I hadn’t been wearing these trousers lately, as I found them uncomfortable. But I recently started thinking that they might be salvageable.
After I wore them a few times, I knew they were uncomfortably snug through the thigh. I was recently reminded that you should measure the thigh while sitting, which I hadn’t done. I researched wearing ease, and then compared the recommendations for waist, hip, thigh (1″, 2-3″, 2-3″) to the ease present in these trousers (1″, 2″, ½”). Aha!
Reviewing my original post about these pants, I note that I recorded the thigh ease as 1½” at that time. While that’s still low, it’s more than what I have now. Why the difference? The only thing I can think of is that I walk more and climb more stairs than I did when I made them. I guess I wore them so rarely that I didn’t notice the change in my shape (none of my other pants fit this closely, so they weren’t giving me the message) and put it all down to having done a poor fitting job in the first place.
The attempted fix
I let the thighs out at the side seams to provide the recommended ease and they felt way better. However, they looked worse and the alteration seemed to create more wrinkling at the back crotch. OK, so something is going on there.
I let out the inseams at the crotch. I had to patch in a small piece on back right and left to make a longer back crotch extension (added about 1½” in length). This now gave me loads of room, so I brought the side seams back in.
The change to the back crotch negatively affected the front crotch (as predicted) by causing a ‘bubble’ below the zipper. I tried to fix this by straightening the seam below the zipper (as per Pants for Real People), which brought the front curve down a little. It still looks odd and I don’t think I can fix it given that the zipper is in already; perhaps if I make these corrections at the outset rather than as a later alteration, I’ll have more success. I hope.
How did I get here?
In the first iteration of these pants, I raised the CB for my full bottom. (I think I also added to the hip at the side seam, or took away from the waist at the side seam for much the same result.) I don’t recall adding much, if any, at the back inseam. But these wrinkles at back crotch look like what Pants for Real People calls “smiles”; they recommend letting out the inseam (making a longer crotch extension).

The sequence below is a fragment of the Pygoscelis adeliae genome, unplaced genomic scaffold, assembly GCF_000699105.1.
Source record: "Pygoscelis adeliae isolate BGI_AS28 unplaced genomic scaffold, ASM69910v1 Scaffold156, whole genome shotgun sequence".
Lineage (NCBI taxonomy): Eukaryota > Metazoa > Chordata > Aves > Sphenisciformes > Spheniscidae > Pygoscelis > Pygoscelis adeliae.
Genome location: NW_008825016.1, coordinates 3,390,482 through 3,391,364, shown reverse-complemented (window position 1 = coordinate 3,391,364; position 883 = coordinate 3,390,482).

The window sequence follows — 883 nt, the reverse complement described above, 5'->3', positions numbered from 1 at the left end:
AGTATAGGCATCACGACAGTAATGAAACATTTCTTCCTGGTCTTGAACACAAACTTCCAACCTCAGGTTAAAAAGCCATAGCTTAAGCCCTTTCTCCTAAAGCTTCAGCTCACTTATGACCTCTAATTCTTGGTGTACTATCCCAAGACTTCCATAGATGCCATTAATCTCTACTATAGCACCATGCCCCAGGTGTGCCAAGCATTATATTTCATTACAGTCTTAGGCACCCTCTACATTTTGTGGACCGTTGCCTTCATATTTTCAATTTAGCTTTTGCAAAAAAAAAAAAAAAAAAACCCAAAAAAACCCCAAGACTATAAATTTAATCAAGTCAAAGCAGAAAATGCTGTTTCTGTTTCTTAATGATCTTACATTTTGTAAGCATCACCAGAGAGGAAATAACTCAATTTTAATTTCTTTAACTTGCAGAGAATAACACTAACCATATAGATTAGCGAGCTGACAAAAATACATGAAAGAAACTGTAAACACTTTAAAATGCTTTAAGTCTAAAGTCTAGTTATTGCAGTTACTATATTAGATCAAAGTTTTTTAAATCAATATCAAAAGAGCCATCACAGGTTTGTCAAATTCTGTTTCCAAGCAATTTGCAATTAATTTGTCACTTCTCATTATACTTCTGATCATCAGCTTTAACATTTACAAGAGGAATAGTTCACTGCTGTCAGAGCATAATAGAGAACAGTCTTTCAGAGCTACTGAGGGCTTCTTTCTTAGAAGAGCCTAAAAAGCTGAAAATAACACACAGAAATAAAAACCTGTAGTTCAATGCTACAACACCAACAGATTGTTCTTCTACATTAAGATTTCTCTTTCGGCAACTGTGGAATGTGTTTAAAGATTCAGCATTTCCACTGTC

Having researched the “protruding buttocks adjustment” (how clinical that sounds) during this process, I discovered that it requires:
- more height at CB
- more width at side seam at hip level, and
- longer back crotch extension
Why didn’t I just do the complete PBA in the first place? I thought my pattern was pretty close, since I had had help with it. I guess it wasn’t as close as I thought, and it needed more significant surgery than a tweak here and a tweak there. In future, I would probably benefit from doing another muslin or two (ugh), taking my existing pattern and applying the PBA. I’ve found a couple of methods, so in the spirit of scientific inquiry, I should reduce the variables (same pattern as a starting point, same fabric), and try every method to see which works best for me.
I think the patch job helped the wrinkles at the back, which encourages me to try a proper PBA. However, the patch was at the top of the inseam only (not right down to the knee), so they get weirdly snug at mid-thigh. Sigh. Not comfy to sit in, and not flattering. The best I can hope for is that this was a learning experience.
What I learned from this revision
- the pattern that I had help with is still far from perfect
- the PBA has 3 elements (CB, side hip, back crotch extension) and you have to do them all
- what “smile” wrinkles look like in fabric (as opposed to in a drawing), what a too short back crotch looks like
- when adding to the crotch extension, you need to let out the inseam to the knee (at least)
- fit problems in homemade garments look different from fit problems in RTW – not because RTW is better, but because they make different ‘mistakes’ than I do
- pants are difficult to fit, and even people who do lots of sewing are sometimes intimidated by sewing pants
Intellectually, I’m certain that I’ve made some progress with fitting. However, I’m still far from being confident in my ability not to mangle good fabric irretrievably. I’m going to need a project where the fitting is less miserable so I can have a tangible accomplishment and not be tempted to give up on sewing completely.